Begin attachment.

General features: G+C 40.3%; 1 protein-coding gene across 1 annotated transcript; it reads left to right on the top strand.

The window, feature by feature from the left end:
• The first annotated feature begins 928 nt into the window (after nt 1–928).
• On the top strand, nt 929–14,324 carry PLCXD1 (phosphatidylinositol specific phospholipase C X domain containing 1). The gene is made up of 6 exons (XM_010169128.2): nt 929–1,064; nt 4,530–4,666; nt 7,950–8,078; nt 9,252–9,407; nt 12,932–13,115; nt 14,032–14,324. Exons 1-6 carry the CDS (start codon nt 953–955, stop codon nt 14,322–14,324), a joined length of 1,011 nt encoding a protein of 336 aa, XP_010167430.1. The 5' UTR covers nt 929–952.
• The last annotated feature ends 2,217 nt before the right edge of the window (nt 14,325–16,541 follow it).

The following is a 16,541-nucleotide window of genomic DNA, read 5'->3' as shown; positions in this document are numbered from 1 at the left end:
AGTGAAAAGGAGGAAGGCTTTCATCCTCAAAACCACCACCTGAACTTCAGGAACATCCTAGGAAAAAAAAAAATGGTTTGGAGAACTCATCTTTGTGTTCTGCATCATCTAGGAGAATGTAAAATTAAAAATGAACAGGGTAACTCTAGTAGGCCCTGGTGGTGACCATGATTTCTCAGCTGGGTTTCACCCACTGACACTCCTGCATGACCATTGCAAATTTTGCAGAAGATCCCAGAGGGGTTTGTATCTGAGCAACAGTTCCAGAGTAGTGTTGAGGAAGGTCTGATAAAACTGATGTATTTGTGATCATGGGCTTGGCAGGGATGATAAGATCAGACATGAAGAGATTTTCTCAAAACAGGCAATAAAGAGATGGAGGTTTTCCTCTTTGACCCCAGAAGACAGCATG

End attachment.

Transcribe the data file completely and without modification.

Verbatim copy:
General features: G+C 40.3%; 1 protein-coding gene across 1 annotated transcript; it reads left to right on the top strand.

The window, feature by feature from the left end:
• The first annotated feature begins 928 nt into the window (after nt 1–928).
• On the top strand, nt 929–14,324 carry PLCXD1 (phosphatidylinositol specific phospholipase C X domain containing 1). The gene is made up of 6 exons (XM_010169128.2): nt 929–1,064; nt 4,530–4,666; nt 7,950–8,078; nt 9,252–9,407; nt 12,932–13,115; nt 14,032–14,324. Exons 1-6 carry the CDS (start codon nt 953–955, stop codon nt 14,322–14,324), a joined length of 1,011 nt encoding a protein of 336 aa, XP_010167430.1. The 5' UTR covers nt 929–952.
• The last annotated feature ends 2,217 nt before the right edge of the window (nt 14,325–16,541 follow it).

The following is a 16,541-nucleotide window of genomic DNA, read 5'->3' as shown; positions in this document are numbered from 1 at the left end:
AGTGAAAAGGAGGAAGGCTTTCATCCTCAAAACCACCACCTGAACTTCAGGAACATCCTAGGAAAAAAAAAAATGGTTTGGAGAACTCATCTTTGTGTTCTGCATCATCTAGGAGAATGTAAAATTAAAAATGAACAGGGTAACTCTAGTAGGCCCTGGTGGTGACCATGATTTCTCAGCTGGGTTTCACCCACTGACACTCCTGCATGACCATTGCAAATTTTGCAGAAGATCCCAGAGGGGTTTGTATCTGAGCAACAGTTCCAGAGTAGTGTTGAGGAAGGTCTGATAAAACTGATGTATTTGTGATCATGGGCTTGGCAGGGATGATAAGATCAGACATGAAGAGATTTTCTCAAAACAGGCAATAAAGAGATGGAGGTTTTCCTCTTTGACCCCAGAAGACAGCATG